The Attic

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    Working up in The Attic, I have the chance to see a lot of different art exhibits come through. This month, our art gallery has been lucky to house a collection of photographs depicting African Americans during the early part of the 1900’s. These images are part of a movement known as the Harlem Renaissance and I thought I’d take a bit of time here to talk about this art movement and the collection itself. 

    The Harlem Renaissance was an explosion in African American art, photography, writing, film, theatre and music. This movement lasted from about 1918 to 1937. Though artists would appear from many different midwestern and northern states, Harlem became the center of the movement. This borough of NYC is located on Manhattan Island. Since before the Revolutionary War, it was a safe haven for runaway slaves and a strong center for abolition and African American rights. In fact, Alexander Hamilton lived and worked in Harlem, practicing law. When he was elected a representative of New York, he would go on to write the state’s first petition to ban slavery. 

    During the early 1900’s, many black southerners chose to leave the South and move into northern and midwestern cities. Known as the “Great Migration”, Harlem and other urban areas provided also provided many economic opportunities. This allowed black citizens better access to education as well as economic stability. As a result, black artists had the time, money and means to create artwork that would be seen by the rest of the world. 

    John Johnson was an amatuer photographer living in Lincoln, Nebraska. He was born the son of an escaped slave and a Civil War veteran. Though Johnson never had a professional career, he was able to take pictures of his fellow neighbors, coworkers and family. Not only was he able to create beautiful images and experimented in this early art form, but his photos also document the changes that were happening in black communities during the Harlem Renaissance.

    For one last chance to see Johnson’s photo exhibit before it closes, visit the Attic, located on the 4th floor of the Provo Library today between 4:00 and 9:00 pm.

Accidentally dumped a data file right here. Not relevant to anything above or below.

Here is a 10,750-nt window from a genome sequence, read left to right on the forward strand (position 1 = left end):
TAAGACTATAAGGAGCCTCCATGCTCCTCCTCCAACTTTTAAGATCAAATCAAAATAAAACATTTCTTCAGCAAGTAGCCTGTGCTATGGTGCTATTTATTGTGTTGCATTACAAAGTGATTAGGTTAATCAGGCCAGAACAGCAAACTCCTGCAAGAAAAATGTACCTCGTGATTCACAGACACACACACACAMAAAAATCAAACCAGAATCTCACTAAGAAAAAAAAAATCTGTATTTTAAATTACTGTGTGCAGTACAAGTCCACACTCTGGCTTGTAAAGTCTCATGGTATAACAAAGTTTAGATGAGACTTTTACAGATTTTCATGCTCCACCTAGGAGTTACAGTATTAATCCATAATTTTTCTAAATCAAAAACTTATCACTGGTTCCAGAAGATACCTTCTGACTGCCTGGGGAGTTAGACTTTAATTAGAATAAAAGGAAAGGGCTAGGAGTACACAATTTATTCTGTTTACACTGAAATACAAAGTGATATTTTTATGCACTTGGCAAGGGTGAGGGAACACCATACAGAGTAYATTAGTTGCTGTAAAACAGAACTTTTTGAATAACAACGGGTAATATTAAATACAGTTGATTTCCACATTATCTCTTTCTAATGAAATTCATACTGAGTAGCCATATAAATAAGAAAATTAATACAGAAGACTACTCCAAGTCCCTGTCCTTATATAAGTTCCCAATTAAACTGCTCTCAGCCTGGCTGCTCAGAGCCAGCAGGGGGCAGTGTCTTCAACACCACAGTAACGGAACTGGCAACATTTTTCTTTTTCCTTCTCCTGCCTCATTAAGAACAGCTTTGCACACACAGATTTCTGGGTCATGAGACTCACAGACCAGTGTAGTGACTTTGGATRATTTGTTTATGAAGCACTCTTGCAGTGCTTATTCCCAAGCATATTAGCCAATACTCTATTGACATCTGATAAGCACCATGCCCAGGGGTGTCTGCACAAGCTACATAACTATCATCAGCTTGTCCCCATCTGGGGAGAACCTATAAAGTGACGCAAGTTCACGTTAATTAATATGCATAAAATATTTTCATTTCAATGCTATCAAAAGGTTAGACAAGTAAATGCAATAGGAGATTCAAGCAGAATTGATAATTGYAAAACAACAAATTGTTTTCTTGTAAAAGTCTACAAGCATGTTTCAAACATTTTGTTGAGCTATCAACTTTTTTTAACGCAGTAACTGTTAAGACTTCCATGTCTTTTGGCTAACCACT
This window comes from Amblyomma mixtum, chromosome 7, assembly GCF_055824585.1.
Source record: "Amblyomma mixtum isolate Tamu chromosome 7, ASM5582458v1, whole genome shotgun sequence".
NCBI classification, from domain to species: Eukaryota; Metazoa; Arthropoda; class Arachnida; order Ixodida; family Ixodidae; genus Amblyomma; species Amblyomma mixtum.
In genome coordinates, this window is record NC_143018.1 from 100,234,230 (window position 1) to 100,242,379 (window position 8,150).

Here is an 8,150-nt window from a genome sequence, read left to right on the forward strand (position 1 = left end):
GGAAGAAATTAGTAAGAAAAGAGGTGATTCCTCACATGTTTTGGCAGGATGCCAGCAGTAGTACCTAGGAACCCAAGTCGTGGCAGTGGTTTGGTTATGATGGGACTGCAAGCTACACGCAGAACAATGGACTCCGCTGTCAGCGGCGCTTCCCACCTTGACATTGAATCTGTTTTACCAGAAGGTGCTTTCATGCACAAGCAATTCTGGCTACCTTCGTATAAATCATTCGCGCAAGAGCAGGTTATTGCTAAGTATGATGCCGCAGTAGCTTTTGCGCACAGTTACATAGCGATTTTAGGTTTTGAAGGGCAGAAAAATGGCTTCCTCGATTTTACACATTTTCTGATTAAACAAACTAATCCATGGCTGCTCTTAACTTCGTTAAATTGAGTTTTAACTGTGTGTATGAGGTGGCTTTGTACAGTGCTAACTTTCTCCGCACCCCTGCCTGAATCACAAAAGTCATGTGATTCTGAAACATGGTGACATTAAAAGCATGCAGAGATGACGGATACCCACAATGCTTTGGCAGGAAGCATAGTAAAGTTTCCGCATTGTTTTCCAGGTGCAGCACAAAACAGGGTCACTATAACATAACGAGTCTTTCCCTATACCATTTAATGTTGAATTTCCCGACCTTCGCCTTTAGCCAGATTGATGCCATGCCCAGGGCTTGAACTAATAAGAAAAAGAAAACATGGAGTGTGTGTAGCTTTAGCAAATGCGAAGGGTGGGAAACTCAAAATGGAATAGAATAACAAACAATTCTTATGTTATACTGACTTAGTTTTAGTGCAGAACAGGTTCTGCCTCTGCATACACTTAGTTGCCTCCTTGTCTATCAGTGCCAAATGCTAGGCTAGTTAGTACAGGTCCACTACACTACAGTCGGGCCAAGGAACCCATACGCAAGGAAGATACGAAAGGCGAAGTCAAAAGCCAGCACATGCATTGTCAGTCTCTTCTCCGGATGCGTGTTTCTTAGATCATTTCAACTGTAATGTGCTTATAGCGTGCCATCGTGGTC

• Guitar

    Do you dream of making it big as a musician? Do you enjoy singing or playing an instrument and want to share your talents? Or maybe you’re just looking for a fun, free weekend activity? Well here’s your opportunity!

    The Provo Library is now hosting a monthly open mic night in The Attic. Every first Friday, join us at 7:00 on the fourth floor of the Academy Wing for Friday Night Live, a free evening of song by local musicians. If you’re interested in performing, sign-ups start at 6:30 pm. We provide the sound system, piano, and acoustic guitar, and anyone is welcome to participate.

    The best part of Friday Night Live is that it’s totally free. Unlike many open-mic venues, there’s no cover charge for musicians or audience members, so bring as many friends as you’d like to cheer you on!

    This Friday we’ll also be opening a new exhibit, The Image Hunter, in The Attic, so come a bit early to check out the artwork. In late 2015, Italian artist Hitnes embarked on a road trip throughout America with the goal of retracing the endeavors of John James Audubon to document all of the birds in North America.  

    Audubon’s ambitious goal was to document all of the birds in the country, and these well-known drawings made up his book THE BIRDS IN AMERICA. Captivated by the enormous scope of Audubon’s goal, Hitnes traveled across the country, aiming to cover in three months what Audubon did in as many decades.

    The Image Hunter: On the Trail of John James Audubon from Halsey Institute on Vimeo.

    Along the way, Hitnes created sketches, paintings, murals, collages, and etchings of the beautiful natural scenes that inspired Audubon. This is one of the most stunning art exhibits we’ve ever hosted, so be sure to see it before it closes at the end of November. In addition to Friday nights, the exhibit is open Monday – Friday from 3:00 – 9:00 pm.

    So, if you’re looking for a great date night, family activity, or just a fun evening for yourself and friends, join us this Friday, October 7th for Friday Night Live and fantastic art!

    If you have any questions about Friday Night Live, call Dave at 801-852-7691.For questions about The Image Hunter Exhibit or to schedule a tour outside of normal Attic hours, contact Erika at 801-852-7685.